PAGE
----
The biggest problem, though, is that Eternals character focus sits at odds with its cosmic stakes. By now, it's becoming something of a cliché that Marvel movies will come to a close with the hero(es) facing a potential end-of-the-world scenario. In the case of Eternals, it's easy to understand why this had to be the case, as there needs to be a threat big enough to bring the band back together again. But it misfires, as Eternals' best moments are characterized by subtlety and intimacy, moments of human (or, rather, Eternal) interaction that hint at deeper stories yet to be told. That lies at odds with the traditional spectacle of Marvel in Eternals third-act battle, as the Celestial Tiamut emerges from the core of the Earth. The disjunct between the emotional core of Eternals and the bombastic, over-the-top final battle means the film feels awkward and uncomfortable, as though two pieces of different jigsaw puzzles have been mashed together. In the end, the Marvel formula arguably holds Chloé Zhao and Eternals back from soaring as high as it might have.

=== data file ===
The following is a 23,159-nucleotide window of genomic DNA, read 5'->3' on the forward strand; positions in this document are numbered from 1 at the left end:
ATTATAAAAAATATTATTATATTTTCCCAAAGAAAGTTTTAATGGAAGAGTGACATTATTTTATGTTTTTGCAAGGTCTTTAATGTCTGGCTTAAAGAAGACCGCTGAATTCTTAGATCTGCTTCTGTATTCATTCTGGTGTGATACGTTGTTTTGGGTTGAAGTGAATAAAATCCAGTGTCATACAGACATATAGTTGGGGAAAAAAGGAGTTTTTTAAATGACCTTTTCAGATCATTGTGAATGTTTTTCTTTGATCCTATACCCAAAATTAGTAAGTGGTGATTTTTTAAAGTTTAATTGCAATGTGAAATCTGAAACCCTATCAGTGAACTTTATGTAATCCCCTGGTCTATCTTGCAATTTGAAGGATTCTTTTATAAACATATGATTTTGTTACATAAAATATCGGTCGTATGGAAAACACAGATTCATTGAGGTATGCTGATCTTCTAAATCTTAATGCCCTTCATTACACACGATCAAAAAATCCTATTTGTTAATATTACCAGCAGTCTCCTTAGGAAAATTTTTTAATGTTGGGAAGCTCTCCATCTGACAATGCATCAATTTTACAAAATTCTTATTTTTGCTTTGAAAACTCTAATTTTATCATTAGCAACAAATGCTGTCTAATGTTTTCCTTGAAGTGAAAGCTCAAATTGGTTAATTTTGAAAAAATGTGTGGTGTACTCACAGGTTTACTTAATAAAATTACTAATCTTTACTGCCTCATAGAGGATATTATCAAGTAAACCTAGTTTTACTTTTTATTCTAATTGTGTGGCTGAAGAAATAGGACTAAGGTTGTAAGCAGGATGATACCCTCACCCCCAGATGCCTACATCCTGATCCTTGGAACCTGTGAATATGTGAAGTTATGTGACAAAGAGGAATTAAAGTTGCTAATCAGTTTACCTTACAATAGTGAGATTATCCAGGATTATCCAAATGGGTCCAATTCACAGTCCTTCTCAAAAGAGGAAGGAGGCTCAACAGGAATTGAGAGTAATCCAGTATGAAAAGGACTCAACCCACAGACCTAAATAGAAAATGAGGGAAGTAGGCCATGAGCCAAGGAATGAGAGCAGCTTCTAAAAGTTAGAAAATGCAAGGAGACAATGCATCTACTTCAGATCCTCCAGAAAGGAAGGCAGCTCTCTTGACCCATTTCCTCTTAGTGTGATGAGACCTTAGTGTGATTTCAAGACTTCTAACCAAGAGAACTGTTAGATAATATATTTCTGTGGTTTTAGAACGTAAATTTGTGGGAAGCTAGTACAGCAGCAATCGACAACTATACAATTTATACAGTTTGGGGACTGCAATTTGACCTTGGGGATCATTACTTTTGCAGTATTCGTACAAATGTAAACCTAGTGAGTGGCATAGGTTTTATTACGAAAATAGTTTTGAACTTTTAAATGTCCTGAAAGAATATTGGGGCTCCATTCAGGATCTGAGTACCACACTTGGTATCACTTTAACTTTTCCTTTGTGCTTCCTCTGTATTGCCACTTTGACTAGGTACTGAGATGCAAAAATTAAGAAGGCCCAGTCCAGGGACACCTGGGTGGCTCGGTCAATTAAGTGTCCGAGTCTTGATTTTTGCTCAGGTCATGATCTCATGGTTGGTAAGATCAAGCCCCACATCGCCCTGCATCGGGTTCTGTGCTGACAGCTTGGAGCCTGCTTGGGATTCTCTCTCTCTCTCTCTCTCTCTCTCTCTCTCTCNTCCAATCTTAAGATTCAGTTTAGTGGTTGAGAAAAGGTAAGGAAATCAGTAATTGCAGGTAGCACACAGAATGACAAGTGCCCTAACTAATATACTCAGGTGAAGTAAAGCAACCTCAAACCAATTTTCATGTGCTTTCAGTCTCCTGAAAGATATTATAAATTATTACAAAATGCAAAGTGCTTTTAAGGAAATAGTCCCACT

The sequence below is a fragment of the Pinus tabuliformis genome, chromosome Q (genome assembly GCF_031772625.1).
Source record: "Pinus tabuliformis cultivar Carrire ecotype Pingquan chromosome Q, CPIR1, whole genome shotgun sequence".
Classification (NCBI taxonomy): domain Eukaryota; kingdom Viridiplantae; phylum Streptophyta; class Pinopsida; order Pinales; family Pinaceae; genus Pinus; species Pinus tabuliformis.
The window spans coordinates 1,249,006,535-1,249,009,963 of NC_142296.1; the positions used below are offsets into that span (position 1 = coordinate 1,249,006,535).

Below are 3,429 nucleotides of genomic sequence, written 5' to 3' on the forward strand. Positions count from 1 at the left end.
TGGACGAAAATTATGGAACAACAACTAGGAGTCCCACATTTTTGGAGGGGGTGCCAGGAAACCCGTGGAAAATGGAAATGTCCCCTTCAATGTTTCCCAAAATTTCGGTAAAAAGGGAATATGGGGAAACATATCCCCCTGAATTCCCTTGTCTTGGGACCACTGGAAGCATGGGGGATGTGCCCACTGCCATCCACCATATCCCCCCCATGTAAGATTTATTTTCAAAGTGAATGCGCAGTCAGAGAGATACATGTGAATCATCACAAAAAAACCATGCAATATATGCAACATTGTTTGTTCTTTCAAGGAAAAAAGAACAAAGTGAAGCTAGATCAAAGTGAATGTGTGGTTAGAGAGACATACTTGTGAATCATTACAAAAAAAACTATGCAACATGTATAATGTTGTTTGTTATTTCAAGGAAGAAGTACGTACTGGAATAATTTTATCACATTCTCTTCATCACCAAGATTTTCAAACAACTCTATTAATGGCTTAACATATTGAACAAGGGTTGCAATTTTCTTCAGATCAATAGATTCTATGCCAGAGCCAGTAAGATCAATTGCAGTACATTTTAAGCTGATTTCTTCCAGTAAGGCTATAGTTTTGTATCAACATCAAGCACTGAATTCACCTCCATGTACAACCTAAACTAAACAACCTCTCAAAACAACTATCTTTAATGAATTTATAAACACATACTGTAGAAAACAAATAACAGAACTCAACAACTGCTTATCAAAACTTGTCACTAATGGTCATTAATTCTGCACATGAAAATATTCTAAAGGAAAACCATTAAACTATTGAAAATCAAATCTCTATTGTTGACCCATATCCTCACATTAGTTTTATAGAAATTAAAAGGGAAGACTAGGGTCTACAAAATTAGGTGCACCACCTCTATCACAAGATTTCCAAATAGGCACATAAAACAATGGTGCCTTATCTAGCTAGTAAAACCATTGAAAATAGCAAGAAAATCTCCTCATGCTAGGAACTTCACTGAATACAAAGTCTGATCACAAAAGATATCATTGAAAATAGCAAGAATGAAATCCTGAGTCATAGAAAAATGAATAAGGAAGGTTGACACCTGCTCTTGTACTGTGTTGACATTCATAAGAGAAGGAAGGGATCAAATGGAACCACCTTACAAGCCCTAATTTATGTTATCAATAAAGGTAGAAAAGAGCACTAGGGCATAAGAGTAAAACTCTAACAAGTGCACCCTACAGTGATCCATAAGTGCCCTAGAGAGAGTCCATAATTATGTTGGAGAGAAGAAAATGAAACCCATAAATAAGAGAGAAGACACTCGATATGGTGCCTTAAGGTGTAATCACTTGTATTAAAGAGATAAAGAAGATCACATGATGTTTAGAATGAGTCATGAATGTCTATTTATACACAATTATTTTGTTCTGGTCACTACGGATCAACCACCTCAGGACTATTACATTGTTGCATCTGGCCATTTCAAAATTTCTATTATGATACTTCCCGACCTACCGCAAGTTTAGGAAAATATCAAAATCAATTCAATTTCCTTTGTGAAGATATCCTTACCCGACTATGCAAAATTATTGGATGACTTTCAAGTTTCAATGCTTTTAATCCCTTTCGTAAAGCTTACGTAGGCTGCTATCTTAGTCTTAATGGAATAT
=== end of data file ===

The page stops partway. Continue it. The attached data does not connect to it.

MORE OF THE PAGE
Related: Eternals' Ending May Set Up Atlantis & Namor For Black Panther 2

Eternals' Cinematography Is Unparalleled In The MCU - But Still Flawed

 

The flaws in Eternals are all the more frustrating given the film is absolutely beautiful. Most Marvel movies are dependent on CGI, and while there's plenty in Eternals, there's a surprising amount of on-location work, particularly in the natural world. "We knew that this film had to be immersive, and we knew that there had to be a level of realism to everything, from action to the Eternals in historic periods," Zhao explained in one interview. "So we, as the audience, have to actually believe that these immortal aliens have walked the planet for several thousand years. I want the audience to discover these characters and their relationship with this planet." This further led the production team to create lavish sets that are unparalleled in the history of the MCU. When press visited sets for the Eternals' spaceship, the Domo, they were astounded at their depth and intricacy. There's a depth to the world of Eternals that hasn't really been seen before in the MCU.